Twitter’s New Moments Tab Shows You The Best Of Twitter

Moments, previously known as Project Lightning, is Twitter’s big plan to attract and hold on to new users.

A day after Twitter announced that cofounder Jack Dorsey would officially become its new CEO, the social network is revealing the biggest change to Twitter since images in tweets. Moments, previously known as Project Lightning, is a new section of Twitter that will show users curated streams of tweets around newsworthy topics, including entertainment, sports, and breaking news events.


The Moments tab is designed to make Twitter less confusing for new users, a problem the company’s leadership openly acknowledged during its most recent earnings call in July. “Non-users continue to ask, ‘Why should I use Twitter?'” CFO Anthony Noto said at the time.

Moments is Twitter’s attempt to answer that question. It features a list of important stories of the day, selected and updated by Twitter’s team of curators. When a user clicks on a Moment, he or she sees a stream of tweets collected around that topic. Users can opt to follow a particular Moment, which will then integrate those tweets directly into their regular Twitter timeline, where tweets from all users they follow are shown.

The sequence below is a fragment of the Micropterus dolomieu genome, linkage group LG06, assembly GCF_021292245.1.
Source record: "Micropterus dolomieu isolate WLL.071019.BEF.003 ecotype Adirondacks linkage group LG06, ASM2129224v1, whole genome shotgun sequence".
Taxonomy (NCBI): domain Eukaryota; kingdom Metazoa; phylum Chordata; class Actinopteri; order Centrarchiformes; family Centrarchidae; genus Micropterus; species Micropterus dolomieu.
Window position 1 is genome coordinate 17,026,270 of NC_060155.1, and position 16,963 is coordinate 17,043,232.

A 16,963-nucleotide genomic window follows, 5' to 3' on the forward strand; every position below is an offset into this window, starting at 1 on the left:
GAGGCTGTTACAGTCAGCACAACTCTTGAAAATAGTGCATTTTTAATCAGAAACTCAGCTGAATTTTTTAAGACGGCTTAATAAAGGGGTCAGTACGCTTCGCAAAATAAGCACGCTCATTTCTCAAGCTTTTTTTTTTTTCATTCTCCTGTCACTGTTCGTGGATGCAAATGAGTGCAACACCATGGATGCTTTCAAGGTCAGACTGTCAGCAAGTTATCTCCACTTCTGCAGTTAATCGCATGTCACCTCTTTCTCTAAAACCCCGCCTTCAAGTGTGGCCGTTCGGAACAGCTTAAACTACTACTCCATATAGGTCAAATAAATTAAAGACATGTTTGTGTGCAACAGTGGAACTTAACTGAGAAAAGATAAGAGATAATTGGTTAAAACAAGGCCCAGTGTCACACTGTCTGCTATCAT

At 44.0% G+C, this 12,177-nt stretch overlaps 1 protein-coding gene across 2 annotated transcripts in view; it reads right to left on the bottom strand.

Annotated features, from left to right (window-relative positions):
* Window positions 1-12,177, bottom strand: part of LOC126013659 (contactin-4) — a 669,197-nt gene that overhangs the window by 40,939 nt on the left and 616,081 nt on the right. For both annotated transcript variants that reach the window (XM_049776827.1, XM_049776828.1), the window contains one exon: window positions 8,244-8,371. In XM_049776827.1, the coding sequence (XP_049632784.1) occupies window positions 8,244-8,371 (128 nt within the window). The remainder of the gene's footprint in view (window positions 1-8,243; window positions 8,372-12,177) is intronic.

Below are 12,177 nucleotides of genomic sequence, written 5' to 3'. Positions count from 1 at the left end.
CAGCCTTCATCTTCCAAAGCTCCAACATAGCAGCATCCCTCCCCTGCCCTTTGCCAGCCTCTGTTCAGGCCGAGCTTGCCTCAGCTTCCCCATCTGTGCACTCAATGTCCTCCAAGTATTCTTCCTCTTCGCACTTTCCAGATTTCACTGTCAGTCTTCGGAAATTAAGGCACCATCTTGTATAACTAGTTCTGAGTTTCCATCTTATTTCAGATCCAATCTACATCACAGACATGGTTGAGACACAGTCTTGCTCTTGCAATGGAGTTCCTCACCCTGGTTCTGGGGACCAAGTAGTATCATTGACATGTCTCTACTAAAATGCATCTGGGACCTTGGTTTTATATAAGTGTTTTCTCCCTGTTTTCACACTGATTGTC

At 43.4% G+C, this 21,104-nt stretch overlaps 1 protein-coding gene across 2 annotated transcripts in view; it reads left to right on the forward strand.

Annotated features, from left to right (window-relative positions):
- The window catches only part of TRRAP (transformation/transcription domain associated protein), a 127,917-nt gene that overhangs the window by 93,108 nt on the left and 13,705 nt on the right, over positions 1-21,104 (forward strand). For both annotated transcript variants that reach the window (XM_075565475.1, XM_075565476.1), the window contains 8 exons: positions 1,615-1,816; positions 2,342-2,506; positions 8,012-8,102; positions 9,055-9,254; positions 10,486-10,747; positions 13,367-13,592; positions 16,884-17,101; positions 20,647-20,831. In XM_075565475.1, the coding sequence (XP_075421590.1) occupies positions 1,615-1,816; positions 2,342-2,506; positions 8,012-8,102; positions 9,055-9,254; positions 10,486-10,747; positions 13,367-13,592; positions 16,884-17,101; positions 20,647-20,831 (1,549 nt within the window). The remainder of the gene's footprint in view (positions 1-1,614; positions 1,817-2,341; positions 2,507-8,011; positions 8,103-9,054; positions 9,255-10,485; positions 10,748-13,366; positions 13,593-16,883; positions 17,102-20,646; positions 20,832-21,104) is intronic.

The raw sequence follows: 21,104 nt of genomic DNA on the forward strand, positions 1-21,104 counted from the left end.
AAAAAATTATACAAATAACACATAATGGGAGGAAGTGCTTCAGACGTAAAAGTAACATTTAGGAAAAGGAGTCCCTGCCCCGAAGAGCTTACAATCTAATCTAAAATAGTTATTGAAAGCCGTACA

Some Moments streams will be curated by select Twitter partners, which at launch include BuzzFeed, Fox News, MLB, NASA, The New York Times, Getty Images, Mashable, the Washington Post, Vogue, Entertainment Weekly, and Bleacher Report. Twitter said in a statement that it plans to expand this group of partners in the future.

For now, Moments is only available in the U.S. on iPhone, Android, and desktop.

During the company’s July 2015 earnings call, then-interim CEO Dorsey said that Twitter “continue[s] to question the reverse chronological timeline.” While that quote was troubling for many devoted Twitter users, who appreciate the social network’s non-algorithmic timeline–a contrast to Facebook’s heavily edited news feed–Dorsey’s statement was an acknowledgment that Twitter struggles greatly to make its use case clear to new users. When a person joins Twitter, he or she must find and follow many people in order to build out a timeline of tweets. And even then, because Twitter shows a strictly chronological stream of tweets, it’s easy to miss important updates.


Twitter tried to address this missed-tweet issue earlier this year with a new feature called “While you were away,” which highlights popular tweets from followers since the last time a used logged on. With the addition of Moments, a Twitter user doesn’t have to follow anyone; important tweets (at least, as flagged by Twitter) are collected and organized in one place.

Moments will make Twitter simpler and friendlier–and less like Twitter. But as the company sees its audience lured away by younger competitors like Snapchat, Dorsey will have to make even more compromises to Twitter’s original vision if the social network hopes to remain relevant.